Home-How » Install 12×24 Porcelain Tile On A Shower Wall (Step By Step Guide)

Install 12×24 Porcelain Tile On A Shower Wall (Step By Step Guide)

Are you renovating your bathroom look? Do you want a modern and contemporary touch? If yes, then you must have considered 12×24 porcelain tiles. 

This porcelain tile size is very popular, though it isn’t correct. 

The actual size of these tiles is 30x60cm, which converts into 11.811 x 23.622 inches. But since it is difficult to use this measurement again and again, people refer to these tiles as 12×24 inches. 

Nonetheless, 12×24 porcelain tiles are widely used in showers, kitchens, and commercial workspaces. The large size gives an elegant and spacious feel to the indoors. So if you have decided to use them too, here’s how to install 12×24 porcelain tile on a shower wall! 

Things You’ll Need 

Using the right tools makes a world of difference in the final results. If you want your shower tiles to look perfect, make sure to arrange the following items beforehand:

  • Hammer and chisel
  • Replacement Backer Board
  • Knife or Jigsaw
  • Concrete Backer Board Screw
  • Drywall Tape
  • Flat Margin Trowel
  • Half-inch Notched Trowel
  • Rubber Grout Float

Step-by-Step Method to Install 12X24 Porcelain Tile on a Shower Wall


Once you’ve everything needed, follow these instructions to install the 12×24 porcelain tiles. 

Step 1: Decide the Pattern & Orientation

First of all, you need to decide on the pattern of the shower tiles. Usually, people install them in a straight-lay or offset pattern. The straight lay offers a modern look, whereas the offset gives traditional vibes.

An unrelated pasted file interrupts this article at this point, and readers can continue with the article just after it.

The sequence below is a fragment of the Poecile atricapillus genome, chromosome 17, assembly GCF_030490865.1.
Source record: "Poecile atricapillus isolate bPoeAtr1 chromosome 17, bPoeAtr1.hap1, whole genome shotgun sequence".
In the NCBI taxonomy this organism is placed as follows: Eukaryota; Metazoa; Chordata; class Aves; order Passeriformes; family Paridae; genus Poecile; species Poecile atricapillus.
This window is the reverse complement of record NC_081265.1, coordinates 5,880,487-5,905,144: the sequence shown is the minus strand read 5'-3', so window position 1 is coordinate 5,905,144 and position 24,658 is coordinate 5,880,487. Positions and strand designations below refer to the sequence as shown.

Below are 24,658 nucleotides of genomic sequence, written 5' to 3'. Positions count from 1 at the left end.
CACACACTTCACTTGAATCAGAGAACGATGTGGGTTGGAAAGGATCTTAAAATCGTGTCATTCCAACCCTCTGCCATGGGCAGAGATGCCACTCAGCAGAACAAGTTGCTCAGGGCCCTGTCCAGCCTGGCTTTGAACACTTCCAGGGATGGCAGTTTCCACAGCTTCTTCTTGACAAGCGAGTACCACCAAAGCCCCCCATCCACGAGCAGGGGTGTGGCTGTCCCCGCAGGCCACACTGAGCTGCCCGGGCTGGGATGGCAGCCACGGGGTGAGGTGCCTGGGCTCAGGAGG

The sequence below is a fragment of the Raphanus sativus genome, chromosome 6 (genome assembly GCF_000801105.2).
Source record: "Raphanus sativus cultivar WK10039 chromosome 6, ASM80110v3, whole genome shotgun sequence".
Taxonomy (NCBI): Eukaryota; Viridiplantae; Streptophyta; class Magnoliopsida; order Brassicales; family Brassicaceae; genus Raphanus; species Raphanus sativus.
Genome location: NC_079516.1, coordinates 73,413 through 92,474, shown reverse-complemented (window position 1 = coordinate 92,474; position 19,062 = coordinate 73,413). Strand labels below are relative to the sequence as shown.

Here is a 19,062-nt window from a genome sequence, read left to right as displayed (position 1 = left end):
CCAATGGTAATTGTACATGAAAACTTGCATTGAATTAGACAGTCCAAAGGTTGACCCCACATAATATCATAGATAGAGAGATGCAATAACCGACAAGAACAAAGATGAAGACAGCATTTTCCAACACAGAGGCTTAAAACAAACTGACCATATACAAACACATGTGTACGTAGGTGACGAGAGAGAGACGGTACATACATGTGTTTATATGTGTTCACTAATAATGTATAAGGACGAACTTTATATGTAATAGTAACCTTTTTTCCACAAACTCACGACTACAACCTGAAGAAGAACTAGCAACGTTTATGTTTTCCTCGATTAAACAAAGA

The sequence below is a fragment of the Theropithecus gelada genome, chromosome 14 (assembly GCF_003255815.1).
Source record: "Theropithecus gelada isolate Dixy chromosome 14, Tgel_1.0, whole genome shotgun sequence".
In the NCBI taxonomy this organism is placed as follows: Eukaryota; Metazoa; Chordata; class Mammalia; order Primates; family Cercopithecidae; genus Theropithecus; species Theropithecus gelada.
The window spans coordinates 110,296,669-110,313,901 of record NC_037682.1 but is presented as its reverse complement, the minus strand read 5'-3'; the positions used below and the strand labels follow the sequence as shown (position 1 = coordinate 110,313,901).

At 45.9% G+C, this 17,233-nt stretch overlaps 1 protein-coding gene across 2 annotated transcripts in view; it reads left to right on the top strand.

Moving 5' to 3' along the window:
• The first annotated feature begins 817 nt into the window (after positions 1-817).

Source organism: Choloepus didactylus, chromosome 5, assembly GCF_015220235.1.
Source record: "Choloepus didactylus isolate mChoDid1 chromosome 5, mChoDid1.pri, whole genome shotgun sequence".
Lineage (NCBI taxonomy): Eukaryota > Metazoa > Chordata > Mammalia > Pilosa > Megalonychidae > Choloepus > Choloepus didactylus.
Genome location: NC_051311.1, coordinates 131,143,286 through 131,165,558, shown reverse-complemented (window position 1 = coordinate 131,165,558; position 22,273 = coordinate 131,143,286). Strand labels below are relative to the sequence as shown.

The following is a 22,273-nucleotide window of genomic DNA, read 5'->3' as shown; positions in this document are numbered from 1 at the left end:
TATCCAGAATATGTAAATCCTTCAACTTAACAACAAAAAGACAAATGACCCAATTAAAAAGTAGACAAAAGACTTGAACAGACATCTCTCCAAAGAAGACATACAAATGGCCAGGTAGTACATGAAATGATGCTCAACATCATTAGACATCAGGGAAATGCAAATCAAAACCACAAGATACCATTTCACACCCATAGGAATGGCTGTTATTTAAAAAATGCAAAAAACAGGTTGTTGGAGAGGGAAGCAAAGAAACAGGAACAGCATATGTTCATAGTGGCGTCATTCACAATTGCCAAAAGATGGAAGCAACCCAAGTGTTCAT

If you choose an offset pattern, be careful with the percentage. The 50% offset pattern is not recommended in 12×24 porcelain tiles for two primary reasons:

  • Porcelain tiles are bowed at the corners. This means a slightly bulging center that looks like a basket weave when laid down in a 50% offset pattern. 
  • 12×24 porcelain tiles are large and difficult to handle. The bulging center makes things even more complex and often results in an uneven layout.

So, we recommend a 33% offset pattern. This can be laid down in a stair step or zipper style, whatever looks the best to you. 

Another aspect to consider is the orientation of the tiles. A vertical orientation makes the space look longer, whereas a horizontal orientation makes it appear wider. Since you’re installing the tiles on the shower wall only, it’s suggested to follow the orientation of the main bathroom walls. 

Step 2: Prepare the Wall

When you’ve planned the looks of your tiled shower wall, it’s time to remove the old tiles with a hammer and chisel. If there are any screws installed in the wall, get them out using the reciprocating saw.

Typically, the backer board won’t be damaged in the process. But if it is damaged while trying to remove the tiles, you will have to replace them. This is because the backer board provides structural support to the shower and prevents moisture from seeping into the internal walls. 

The backer board is in a position to provide much-needed support for the shower system by working as structural sheeting.

To do so, measure the shower wall and mark the backer board. Then, use a knife to score and cut it along the markings. If there are curves on the backer board, use a jigsaw to cut it neatly and smoothly.